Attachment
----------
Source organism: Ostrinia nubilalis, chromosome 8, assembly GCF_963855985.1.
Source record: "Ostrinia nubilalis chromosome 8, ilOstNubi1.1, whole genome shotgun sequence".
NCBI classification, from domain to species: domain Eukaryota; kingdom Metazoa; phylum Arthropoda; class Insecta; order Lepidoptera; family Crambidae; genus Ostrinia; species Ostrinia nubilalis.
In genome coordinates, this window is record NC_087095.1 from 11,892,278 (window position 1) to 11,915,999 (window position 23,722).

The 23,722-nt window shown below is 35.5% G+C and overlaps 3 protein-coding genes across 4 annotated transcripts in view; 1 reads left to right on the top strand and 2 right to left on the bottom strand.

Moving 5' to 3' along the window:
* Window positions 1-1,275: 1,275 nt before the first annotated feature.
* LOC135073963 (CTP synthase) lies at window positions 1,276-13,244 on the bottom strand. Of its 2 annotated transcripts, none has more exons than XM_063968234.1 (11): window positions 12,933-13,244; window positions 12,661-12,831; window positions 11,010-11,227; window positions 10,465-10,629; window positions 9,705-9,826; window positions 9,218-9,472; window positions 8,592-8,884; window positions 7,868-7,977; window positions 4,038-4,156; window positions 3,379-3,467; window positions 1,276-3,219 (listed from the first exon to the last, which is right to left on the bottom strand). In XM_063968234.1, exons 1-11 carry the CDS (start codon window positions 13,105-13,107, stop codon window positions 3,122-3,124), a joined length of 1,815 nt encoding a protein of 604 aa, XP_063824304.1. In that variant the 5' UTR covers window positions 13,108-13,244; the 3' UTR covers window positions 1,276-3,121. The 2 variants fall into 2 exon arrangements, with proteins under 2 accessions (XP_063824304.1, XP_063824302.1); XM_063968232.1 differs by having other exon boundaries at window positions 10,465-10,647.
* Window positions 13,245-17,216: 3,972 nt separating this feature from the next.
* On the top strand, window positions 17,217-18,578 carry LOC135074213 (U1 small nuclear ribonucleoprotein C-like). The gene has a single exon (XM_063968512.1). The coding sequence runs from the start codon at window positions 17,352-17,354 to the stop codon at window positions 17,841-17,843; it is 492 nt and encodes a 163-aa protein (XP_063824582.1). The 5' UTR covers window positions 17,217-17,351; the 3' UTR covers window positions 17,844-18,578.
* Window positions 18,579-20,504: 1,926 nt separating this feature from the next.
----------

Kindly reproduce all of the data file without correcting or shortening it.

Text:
Source organism: Ostrinia nubilalis, chromosome 8, assembly GCF_963855985.1.
Source record: "Ostrinia nubilalis chromosome 8, ilOstNubi1.1, whole genome shotgun sequence".
NCBI classification, from domain to species: domain Eukaryota; kingdom Metazoa; phylum Arthropoda; class Insecta; order Lepidoptera; family Crambidae; genus Ostrinia; species Ostrinia nubilalis.
In genome coordinates, this window is record NC_087095.1 from 11,892,278 (window position 1) to 11,915,999 (window position 23,722).

The 23,722-nt window shown below is 35.5% G+C and overlaps 3 protein-coding genes across 4 annotated transcripts in view; 1 reads left to right on the top strand and 2 right to left on the bottom strand.

Moving 5' to 3' along the window:
* Window positions 1-1,275: 1,275 nt before the first annotated feature.
* LOC135073963 (CTP synthase) lies at window positions 1,276-13,244 on the bottom strand. Of its 2 annotated transcripts, none has more exons than XM_063968234.1 (11): window positions 12,933-13,244; window positions 12,661-12,831; window positions 11,010-11,227; window positions 10,465-10,629; window positions 9,705-9,826; window positions 9,218-9,472; window positions 8,592-8,884; window positions 7,868-7,977; window positions 4,038-4,156; window positions 3,379-3,467; window positions 1,276-3,219 (listed from the first exon to the last, which is right to left on the bottom strand). In XM_063968234.1, exons 1-11 carry the CDS (start codon window positions 13,105-13,107, stop codon window positions 3,122-3,124), a joined length of 1,815 nt encoding a protein of 604 aa, XP_063824304.1. In that variant the 5' UTR covers window positions 13,108-13,244; the 3' UTR covers window positions 1,276-3,121. The 2 variants fall into 2 exon arrangements, with proteins under 2 accessions (XP_063824304.1, XP_063824302.1); XM_063968232.1 differs by having other exon boundaries at window positions 10,465-10,647.
* Window positions 13,245-17,216: 3,972 nt separating this feature from the next.
* On the top strand, window positions 17,217-18,578 carry LOC135074213 (U1 small nuclear ribonucleoprotein C-like). The gene has a single exon (XM_063968512.1). The coding sequence runs from the start codon at window positions 17,352-17,354 to the stop codon at window positions 17,841-17,843; it is 492 nt and encodes a 163-aa protein (XP_063824582.1). The 5' UTR covers window positions 17,217-17,351; the 3' UTR covers window positions 17,844-18,578.
* Window positions 18,579-20,504: 1,926 nt separating this feature from the next.